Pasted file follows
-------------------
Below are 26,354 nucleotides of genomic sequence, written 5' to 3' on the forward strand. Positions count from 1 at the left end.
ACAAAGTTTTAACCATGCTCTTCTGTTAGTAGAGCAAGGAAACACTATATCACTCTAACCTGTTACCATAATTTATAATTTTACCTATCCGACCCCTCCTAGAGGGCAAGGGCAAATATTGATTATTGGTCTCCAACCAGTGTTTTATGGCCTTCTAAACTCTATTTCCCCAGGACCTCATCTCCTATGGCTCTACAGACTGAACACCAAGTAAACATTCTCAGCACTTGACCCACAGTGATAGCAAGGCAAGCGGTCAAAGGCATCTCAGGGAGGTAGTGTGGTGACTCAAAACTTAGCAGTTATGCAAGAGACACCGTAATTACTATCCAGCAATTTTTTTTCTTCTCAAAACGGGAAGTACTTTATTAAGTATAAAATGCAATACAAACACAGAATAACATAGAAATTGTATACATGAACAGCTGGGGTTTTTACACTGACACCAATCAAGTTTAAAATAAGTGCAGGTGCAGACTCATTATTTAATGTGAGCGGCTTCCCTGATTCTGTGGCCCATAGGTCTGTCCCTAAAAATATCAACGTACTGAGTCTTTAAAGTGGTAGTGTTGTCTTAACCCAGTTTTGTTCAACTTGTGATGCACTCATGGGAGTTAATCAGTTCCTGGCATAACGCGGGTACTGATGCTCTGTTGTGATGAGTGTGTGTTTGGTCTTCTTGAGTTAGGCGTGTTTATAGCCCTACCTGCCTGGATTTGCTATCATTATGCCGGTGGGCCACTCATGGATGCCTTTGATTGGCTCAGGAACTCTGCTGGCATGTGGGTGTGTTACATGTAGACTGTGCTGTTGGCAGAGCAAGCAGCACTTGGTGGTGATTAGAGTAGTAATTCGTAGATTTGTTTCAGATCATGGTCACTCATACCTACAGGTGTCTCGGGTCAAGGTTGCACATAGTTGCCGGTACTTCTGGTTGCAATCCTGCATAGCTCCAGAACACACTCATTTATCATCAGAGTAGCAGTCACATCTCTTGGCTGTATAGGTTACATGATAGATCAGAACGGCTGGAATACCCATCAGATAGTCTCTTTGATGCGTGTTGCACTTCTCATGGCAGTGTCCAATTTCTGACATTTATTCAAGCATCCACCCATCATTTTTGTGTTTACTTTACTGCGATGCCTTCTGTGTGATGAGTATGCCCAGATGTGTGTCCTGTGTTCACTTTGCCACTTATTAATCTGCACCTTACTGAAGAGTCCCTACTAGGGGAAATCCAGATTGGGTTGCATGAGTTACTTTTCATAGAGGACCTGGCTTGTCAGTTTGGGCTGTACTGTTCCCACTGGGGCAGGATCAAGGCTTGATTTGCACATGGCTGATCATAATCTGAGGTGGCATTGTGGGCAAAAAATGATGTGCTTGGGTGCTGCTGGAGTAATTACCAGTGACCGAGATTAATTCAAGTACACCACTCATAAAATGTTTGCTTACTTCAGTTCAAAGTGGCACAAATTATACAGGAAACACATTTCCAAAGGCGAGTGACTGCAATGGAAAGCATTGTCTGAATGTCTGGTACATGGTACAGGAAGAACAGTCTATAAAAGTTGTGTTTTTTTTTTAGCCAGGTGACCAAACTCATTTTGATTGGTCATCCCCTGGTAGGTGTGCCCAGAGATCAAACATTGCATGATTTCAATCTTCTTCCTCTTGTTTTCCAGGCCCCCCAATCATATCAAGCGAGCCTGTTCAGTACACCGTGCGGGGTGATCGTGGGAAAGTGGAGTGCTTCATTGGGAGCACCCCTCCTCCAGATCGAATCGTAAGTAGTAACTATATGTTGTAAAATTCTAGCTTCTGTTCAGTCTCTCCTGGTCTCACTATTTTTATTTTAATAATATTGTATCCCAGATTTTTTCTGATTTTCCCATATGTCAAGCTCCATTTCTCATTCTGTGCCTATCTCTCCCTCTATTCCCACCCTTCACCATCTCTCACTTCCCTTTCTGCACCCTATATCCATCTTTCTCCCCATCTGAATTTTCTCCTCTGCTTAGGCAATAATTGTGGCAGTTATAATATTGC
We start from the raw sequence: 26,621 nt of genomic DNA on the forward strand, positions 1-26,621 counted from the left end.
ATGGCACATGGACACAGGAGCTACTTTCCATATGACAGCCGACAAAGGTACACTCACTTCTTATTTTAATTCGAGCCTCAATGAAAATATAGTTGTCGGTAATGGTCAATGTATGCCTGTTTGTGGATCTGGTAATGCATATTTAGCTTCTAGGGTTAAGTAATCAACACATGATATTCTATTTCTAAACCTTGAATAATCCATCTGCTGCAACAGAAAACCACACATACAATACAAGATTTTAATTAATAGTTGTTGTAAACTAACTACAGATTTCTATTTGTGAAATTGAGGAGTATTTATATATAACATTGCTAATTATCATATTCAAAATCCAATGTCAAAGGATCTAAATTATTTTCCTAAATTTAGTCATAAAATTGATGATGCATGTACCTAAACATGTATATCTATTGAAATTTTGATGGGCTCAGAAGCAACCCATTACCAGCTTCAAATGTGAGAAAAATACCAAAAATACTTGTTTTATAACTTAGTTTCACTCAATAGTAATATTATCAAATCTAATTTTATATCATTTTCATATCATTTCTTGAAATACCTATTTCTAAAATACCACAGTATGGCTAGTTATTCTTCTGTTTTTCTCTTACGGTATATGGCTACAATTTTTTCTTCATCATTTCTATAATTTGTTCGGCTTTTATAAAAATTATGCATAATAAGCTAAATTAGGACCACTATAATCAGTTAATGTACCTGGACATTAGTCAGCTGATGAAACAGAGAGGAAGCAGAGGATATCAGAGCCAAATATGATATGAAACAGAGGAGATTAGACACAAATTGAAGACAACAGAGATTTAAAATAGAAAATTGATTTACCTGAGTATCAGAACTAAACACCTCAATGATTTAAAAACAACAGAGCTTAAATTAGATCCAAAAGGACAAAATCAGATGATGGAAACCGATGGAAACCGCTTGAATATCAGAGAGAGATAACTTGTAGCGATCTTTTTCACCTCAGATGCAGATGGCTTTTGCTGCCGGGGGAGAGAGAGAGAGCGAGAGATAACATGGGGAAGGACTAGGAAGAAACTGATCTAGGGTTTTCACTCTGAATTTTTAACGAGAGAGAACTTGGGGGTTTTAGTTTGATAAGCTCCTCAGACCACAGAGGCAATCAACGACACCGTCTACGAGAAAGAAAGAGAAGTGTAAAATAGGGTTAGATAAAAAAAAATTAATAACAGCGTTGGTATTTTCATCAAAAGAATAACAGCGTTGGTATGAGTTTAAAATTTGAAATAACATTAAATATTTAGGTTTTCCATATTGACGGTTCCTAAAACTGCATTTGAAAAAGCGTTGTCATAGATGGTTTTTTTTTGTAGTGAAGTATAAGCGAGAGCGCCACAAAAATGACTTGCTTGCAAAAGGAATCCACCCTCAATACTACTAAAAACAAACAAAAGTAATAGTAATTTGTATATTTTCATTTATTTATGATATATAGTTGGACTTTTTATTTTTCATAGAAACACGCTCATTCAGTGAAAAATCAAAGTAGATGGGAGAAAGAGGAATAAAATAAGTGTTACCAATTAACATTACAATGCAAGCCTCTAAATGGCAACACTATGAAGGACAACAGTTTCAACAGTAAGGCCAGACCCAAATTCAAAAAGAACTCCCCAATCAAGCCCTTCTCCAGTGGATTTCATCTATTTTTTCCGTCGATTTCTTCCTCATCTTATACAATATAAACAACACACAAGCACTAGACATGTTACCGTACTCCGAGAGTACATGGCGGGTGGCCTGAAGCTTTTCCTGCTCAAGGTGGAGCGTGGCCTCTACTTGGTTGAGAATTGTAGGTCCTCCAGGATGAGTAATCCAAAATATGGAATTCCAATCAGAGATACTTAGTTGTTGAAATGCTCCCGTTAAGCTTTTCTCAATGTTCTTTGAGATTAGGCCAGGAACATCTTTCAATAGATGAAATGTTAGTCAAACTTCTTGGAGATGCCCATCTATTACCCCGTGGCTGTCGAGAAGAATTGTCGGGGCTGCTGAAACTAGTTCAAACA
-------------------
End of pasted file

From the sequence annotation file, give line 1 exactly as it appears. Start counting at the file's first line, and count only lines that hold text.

Below are 26,354 nucleotides of genomic sequence, written 5' to 3' on the forward strand. Positions count from 1 at the left end.